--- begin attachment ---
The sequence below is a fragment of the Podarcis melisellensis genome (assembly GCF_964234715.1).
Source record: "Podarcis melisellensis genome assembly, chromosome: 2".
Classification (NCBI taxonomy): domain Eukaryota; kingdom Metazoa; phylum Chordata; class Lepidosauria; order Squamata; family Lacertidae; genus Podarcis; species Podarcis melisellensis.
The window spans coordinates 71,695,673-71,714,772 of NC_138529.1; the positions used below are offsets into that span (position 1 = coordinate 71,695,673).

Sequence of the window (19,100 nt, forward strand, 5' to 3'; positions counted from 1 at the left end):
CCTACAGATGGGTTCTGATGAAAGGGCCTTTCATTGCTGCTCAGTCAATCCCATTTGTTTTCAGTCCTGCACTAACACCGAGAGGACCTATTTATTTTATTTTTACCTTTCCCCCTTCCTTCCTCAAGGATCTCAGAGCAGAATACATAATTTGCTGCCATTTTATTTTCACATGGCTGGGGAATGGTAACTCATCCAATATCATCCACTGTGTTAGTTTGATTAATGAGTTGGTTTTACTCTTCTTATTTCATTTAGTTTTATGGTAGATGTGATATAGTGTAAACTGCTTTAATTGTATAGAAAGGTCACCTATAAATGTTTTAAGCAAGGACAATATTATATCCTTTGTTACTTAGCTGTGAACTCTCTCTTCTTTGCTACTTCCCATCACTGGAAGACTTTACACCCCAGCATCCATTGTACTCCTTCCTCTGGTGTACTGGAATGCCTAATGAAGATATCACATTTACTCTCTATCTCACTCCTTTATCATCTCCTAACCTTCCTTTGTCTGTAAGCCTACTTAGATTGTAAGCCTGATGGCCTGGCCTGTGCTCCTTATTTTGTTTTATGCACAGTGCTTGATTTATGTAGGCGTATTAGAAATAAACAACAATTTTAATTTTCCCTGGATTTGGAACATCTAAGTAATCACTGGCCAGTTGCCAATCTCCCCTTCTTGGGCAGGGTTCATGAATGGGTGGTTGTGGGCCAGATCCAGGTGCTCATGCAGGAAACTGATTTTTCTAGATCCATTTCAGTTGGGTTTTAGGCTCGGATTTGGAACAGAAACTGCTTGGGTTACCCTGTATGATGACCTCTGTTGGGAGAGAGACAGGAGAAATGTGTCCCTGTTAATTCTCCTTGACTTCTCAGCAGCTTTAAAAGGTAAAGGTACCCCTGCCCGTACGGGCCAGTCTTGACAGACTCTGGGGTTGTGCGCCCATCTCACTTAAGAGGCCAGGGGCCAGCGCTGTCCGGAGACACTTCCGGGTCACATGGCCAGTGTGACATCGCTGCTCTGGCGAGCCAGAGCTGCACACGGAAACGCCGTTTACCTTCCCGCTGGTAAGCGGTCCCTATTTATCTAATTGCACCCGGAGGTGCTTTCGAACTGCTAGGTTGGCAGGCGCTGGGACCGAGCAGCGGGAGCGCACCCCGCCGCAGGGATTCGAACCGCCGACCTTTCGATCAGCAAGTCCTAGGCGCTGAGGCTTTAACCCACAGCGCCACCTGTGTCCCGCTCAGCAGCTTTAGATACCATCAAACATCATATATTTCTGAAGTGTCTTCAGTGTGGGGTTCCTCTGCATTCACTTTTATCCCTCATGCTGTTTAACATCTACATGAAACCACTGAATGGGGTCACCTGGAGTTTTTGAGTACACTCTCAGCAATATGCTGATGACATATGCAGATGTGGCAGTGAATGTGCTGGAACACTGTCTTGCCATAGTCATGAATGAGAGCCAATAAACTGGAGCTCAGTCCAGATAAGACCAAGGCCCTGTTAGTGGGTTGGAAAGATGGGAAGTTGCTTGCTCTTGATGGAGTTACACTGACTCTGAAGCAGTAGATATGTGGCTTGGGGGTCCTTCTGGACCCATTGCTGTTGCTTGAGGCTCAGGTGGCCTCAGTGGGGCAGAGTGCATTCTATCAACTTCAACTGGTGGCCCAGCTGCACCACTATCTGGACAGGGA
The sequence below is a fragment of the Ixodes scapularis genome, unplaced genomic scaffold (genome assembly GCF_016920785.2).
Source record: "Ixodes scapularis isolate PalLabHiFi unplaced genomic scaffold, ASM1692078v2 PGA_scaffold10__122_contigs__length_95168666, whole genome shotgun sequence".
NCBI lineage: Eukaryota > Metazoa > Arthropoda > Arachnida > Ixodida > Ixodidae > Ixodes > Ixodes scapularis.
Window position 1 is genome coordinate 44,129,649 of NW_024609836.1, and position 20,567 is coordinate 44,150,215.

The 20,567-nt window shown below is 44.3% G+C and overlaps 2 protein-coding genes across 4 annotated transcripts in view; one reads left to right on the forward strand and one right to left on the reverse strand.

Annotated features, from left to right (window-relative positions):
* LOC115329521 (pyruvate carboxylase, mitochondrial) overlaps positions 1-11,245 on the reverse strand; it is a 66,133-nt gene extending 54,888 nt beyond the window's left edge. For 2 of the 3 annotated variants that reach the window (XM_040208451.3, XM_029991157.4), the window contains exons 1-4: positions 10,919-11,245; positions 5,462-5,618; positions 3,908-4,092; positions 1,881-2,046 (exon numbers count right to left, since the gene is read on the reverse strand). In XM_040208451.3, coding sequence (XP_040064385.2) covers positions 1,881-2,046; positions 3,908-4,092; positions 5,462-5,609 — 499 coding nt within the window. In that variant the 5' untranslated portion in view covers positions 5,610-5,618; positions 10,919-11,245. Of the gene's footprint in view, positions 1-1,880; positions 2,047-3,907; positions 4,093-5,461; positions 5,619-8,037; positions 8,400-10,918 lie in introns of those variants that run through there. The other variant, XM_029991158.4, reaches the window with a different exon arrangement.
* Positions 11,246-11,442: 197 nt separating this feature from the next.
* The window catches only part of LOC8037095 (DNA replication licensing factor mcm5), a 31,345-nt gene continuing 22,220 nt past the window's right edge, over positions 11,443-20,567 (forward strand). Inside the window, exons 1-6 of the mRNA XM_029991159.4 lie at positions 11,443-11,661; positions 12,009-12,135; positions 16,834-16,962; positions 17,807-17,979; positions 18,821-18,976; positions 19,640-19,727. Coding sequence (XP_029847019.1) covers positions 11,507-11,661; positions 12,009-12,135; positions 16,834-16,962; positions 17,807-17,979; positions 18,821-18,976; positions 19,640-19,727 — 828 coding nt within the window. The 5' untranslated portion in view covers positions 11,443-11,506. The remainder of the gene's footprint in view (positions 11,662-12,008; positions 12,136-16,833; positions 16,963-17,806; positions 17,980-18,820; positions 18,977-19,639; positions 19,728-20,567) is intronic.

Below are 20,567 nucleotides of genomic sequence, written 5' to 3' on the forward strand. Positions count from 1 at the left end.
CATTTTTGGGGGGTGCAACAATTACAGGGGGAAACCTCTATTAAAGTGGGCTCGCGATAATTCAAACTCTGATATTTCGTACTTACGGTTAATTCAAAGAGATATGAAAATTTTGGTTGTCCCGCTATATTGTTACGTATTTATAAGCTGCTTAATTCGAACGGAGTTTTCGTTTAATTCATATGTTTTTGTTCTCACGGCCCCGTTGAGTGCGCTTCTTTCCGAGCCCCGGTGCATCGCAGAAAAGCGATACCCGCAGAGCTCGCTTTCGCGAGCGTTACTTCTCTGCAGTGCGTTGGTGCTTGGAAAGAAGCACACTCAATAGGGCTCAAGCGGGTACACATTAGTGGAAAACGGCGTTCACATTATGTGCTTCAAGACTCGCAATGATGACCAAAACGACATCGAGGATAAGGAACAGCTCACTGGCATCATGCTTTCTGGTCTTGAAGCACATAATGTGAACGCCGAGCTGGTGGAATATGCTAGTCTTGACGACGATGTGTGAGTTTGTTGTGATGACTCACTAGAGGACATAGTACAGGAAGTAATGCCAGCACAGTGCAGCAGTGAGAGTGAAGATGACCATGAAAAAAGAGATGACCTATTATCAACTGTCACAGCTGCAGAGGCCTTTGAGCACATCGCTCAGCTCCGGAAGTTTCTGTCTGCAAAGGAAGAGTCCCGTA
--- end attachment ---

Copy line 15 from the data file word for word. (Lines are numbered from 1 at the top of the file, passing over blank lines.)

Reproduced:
* The window catches only part of LOC8037095 (DNA replication licensing factor mcm5), a 31,345-nt gene continuing 22,220 nt past the window's right edge, over positions 11,443-20,567 (forward strand). Inside the window, exons 1-6 of the mRNA XM_029991159.4 lie at positions 11,443-11,661; positions 12,009-12,135; positions 16,834-16,962; positions 17,807-17,979; positions 18,821-18,976; positions 19,640-19,727. Coding sequence (XP_029847019.1) covers positions 11,507-11,661; positions 12,009-12,135; positions 16,834-16,962; positions 17,807-17,979; positions 18,821-18,976; positions 19,640-19,727 — 828 coding nt within the window. The 5' untranslated portion in view covers positions 11,443-11,506. The remainder of the gene's footprint in view (positions 11,662-12,008; positions 12,136-16,833; positions 16,963-17,806; positions 17,980-18,820; positions 18,977-19,639; positions 19,728-20,567) is intronic.